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This is a general or more conceptual questions about biometric classification models, based on deep learning neural networks.

The goal of the system is to take a set of features (e.g. voice recording, face photo) and identify to which person (enrolled in the system's database) it belongs. For example: if we have Alice and Bob in the system and the input is the voice of Alice, the model should return "Alice".

One of the more common approaches to this problem is to take the input (e.g. voice recording, face photo) and create a vector of features, called "embedding". It creates an embedding for each person stored in the database, the process of adding a person to the database and creating an embedding for him is called "enrolling".

In most system, the deep learning model part takes a set of features and returns an embedding. Then the embedding is compared to all the embeddings stored in the database, and returns the person with the "closest" embedding. "Closest" may be by Euclidean distance, cosine similarity or other method.

The shortcoming of this process, is that it always returns one person from the database and doesn't know how to handle an unknown person (not in the database). An idea is to add a class of "other"/"unknown" and return it when unknown person is checked by the system.

The problem is how do I determine for a certain embedding, that it belongs to the class unknown? The naive answer is to threshold the distance/similarity to the closest embedding. However, in some or many models (including the specific model we are working with) it is very hard to find a good threshold, without getting substantial false rejection rate (FRR).

Is there another approach to produce a biometric system that can classify unknown speakers as "other"?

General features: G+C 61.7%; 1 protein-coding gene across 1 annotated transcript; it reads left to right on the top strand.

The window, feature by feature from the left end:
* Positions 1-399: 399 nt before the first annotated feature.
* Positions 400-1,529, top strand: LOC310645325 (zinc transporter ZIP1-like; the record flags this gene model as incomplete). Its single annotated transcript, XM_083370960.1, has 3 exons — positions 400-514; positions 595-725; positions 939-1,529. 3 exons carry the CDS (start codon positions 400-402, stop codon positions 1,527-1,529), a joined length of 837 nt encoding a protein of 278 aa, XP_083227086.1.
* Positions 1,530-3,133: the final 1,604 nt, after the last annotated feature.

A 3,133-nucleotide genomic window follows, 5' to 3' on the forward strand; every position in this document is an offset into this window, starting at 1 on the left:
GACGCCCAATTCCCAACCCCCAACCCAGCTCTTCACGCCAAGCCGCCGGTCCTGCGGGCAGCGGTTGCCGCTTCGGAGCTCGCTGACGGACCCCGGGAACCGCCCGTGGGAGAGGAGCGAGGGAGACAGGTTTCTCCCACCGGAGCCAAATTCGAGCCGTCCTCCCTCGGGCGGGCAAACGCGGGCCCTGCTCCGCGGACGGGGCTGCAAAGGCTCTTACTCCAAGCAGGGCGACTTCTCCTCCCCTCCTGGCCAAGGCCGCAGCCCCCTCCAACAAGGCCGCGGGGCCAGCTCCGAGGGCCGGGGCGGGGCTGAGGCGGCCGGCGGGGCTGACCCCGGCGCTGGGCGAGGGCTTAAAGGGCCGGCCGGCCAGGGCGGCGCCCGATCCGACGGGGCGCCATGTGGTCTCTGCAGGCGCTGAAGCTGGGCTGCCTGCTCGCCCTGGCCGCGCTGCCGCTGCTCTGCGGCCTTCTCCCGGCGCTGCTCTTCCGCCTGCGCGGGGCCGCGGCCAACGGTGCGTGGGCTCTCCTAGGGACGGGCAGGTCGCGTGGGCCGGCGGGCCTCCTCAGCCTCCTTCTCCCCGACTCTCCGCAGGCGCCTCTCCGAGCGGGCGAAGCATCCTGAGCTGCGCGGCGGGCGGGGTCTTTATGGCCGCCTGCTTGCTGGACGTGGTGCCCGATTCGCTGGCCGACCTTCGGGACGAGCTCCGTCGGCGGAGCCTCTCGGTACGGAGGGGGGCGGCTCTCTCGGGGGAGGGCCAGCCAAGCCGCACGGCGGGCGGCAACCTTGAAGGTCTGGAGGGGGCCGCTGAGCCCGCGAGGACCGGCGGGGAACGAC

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You probably have an assumption that biometric systems return one most likely match. For example, if you look at the definition of the identification task in face recognition, then the most common scenario will be to return the N closest candidates (open-set identification). This is also evidenced by the quality metrics used, which assess whether there was a correct answer among N objects.

I don't want to be categorical by saying that any method of searching for a similar vector embedding in the database will be reduced to a comparison with a threshold distance. But any method will not be "perfect", because you will still have to compromise between errors of the 1st and 2nd type (Precision and Recall).

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Learning an embedding and using k-Nearest Neighbor is one way to create a classification system. Another option would be to choose other classification algorithms, such as random forest. If a classification algorithm returns a probability, the probability can be thresholded to return "other".

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